Saturday, 15 March 2014

University Surpluses: Student money placed in the service of a VC's ambition?

All universities are trying make money at the moment. Although there is a lot of talk about the money they need to keep going, the dominant rhetoric is that there's "another disastrous threat to income around the corner" and so, whatever might appear to be a relatively healthy short-term financial position at present, the university must build a surplus fund to off-set any interruptions to its intake in the future. We have had a number of "looming disasters": the rise in tuition fees, "AAB" students being swallowed up by redbrick universities, and the latest is the removal of the cap on numbers which is believed to be the regulatory force which has restricted the recruitment of places like Leeds, Manchester, Sheffield, etc. All of these events have had impacts - pattern to university recruitment have changed, and these have economic consequences. However, universities can make (and have made) redundancies to off-set these challenges. Any business would. And consequently, they remain viable - if perhaps smaller and (heaven forbid) a bit more efficient.

However, the 'surplus' - that 'rainy day' fund - rarely gets touched to off-set the threat to staffing or morale. When the captain spots a new sea-monster on the distant horizon, he instinctively throws more crew overboard whilst continuing to cram the galleys with 'booty'! Why?

The myth about the education reforms is that some institutions are not viable in a market-driven system. But history tells us that institutions are remarkably viable. An old colleague of mine (now retired) used to say "disaster has always been round the corner in this place - but we're still here" The institution survives, but individuals may lose their jobs. However, the individual who is unlikely to lose his job is the captain. His guarantee of safety is the surplus he has been building up. This is the 'bond of trust' between himself and the governing body: as long as the surplus continues to rise, no question can be asked about his competence, or the 'tough decisions' he makes, and considerable leeway will be granted to the sometimes cavalier investments in 'new opportunities' (for which part of the surplus might be used).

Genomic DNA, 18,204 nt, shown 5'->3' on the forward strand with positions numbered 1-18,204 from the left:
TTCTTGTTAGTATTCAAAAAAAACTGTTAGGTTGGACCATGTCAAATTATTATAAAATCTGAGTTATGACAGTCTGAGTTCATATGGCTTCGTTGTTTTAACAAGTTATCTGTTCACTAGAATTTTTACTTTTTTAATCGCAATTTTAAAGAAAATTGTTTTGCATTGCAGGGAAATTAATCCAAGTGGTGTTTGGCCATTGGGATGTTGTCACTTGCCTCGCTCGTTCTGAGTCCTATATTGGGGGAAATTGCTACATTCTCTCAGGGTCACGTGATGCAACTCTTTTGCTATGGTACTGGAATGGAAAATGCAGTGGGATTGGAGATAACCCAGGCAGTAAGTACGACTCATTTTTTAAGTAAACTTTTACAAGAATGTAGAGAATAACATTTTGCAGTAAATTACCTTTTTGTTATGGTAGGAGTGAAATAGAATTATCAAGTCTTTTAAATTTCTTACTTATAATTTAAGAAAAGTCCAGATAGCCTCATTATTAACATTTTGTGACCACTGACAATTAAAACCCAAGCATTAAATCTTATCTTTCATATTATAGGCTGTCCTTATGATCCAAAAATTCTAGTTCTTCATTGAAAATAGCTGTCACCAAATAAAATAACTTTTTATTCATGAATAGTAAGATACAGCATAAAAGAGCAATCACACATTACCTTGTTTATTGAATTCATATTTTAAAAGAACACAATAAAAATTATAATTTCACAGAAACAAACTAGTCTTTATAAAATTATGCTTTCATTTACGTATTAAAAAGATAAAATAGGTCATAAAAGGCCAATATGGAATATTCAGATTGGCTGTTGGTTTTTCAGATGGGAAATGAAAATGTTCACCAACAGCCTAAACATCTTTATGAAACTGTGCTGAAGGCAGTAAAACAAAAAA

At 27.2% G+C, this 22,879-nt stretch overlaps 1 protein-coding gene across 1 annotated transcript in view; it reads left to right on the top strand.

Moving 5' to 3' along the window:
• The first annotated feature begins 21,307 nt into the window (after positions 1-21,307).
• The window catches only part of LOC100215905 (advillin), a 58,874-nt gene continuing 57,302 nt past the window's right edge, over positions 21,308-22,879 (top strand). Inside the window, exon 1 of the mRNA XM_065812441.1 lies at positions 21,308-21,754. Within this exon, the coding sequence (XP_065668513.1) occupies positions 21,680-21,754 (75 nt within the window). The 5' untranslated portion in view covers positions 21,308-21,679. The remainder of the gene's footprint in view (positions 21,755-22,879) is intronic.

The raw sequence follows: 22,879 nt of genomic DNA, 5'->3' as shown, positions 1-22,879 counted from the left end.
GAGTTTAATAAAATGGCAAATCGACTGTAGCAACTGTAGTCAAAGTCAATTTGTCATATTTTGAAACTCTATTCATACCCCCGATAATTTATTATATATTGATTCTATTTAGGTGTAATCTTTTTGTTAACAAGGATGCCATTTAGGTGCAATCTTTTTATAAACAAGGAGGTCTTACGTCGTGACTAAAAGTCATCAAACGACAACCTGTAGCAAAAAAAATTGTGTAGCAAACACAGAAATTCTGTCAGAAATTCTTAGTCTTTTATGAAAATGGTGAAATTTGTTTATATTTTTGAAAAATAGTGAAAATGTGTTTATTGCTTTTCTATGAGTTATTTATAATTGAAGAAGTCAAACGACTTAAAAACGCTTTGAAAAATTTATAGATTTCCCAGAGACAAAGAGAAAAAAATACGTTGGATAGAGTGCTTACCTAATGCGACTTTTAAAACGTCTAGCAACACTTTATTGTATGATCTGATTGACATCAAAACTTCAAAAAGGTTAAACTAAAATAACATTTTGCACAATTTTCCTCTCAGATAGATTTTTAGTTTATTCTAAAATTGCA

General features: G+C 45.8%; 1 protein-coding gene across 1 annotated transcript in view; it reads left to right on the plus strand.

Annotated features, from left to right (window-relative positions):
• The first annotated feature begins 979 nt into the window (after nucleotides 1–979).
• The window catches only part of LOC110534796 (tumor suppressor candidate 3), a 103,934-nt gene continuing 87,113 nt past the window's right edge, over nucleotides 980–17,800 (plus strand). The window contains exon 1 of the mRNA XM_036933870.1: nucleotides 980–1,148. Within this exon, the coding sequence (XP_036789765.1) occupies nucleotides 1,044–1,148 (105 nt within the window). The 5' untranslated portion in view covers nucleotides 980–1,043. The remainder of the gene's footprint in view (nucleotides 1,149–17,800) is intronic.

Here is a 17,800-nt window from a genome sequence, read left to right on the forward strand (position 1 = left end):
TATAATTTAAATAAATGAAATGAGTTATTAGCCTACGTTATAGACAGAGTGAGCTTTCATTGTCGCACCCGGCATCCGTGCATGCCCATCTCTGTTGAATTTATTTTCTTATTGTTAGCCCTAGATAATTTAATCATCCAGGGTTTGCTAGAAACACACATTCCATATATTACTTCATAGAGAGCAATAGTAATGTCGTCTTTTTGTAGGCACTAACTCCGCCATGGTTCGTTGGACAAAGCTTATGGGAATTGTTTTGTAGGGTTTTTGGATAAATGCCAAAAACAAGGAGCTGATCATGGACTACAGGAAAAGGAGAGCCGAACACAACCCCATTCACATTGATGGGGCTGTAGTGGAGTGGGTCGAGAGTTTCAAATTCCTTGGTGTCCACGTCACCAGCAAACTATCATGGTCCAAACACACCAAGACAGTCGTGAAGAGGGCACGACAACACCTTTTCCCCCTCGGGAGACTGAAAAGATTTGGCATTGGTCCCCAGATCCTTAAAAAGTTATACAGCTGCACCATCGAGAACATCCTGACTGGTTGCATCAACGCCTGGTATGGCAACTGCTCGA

So there is a rherotic and the truth about the surplus. The rhetoric is that it is 'rainy day money'. The truth is that it shores-up the leader's position, enables them to lead vanity projects which (if they ever work) would further enhance personal reputation, and make career progression easier (if they don't work, he can distance himself, make some fall-guy responsible, and stand well back). The surplus is student money placed in the service of the VC's ambition.

There is nothing technically wrong with having a surplus to develop new university projects. But as with all public money (which this is) proper democratic accountability and scrutiny is required. To not do this is tantamount to a kind of despotism - very much of the kind that we have seen in big industrial failures. The lack of proper governance in Universities, the well known fact that boards of governors do not govern (they usually have little idea of what really goes on day-to-day), together with a climate of fear leaves the door open to clever and manipulative people to palm governors off with tales of "millions in bank".

But there's something else which I think we are going to see. Imagine two such motivated people, each in charge of their own institutions and each looking to secure a bigger stranglehold on the regulatory apparatus around them. "How big's your's?" one asks then other with a knowing wink. They compare sizes. "Of course, if we put them together...large captive student market, achieve massive economies of scale in staffing, amalgamate our  property portfolios, enhanced packages for each of us... you'll need a private jet, of course!"

What appeared to be only a small institutional problem becomes a much bigger problem for many more people. Of course the people who should be fighting this are the people whose money it is. Vice Chancellors will be one of the few applauding the political apathy in the young!

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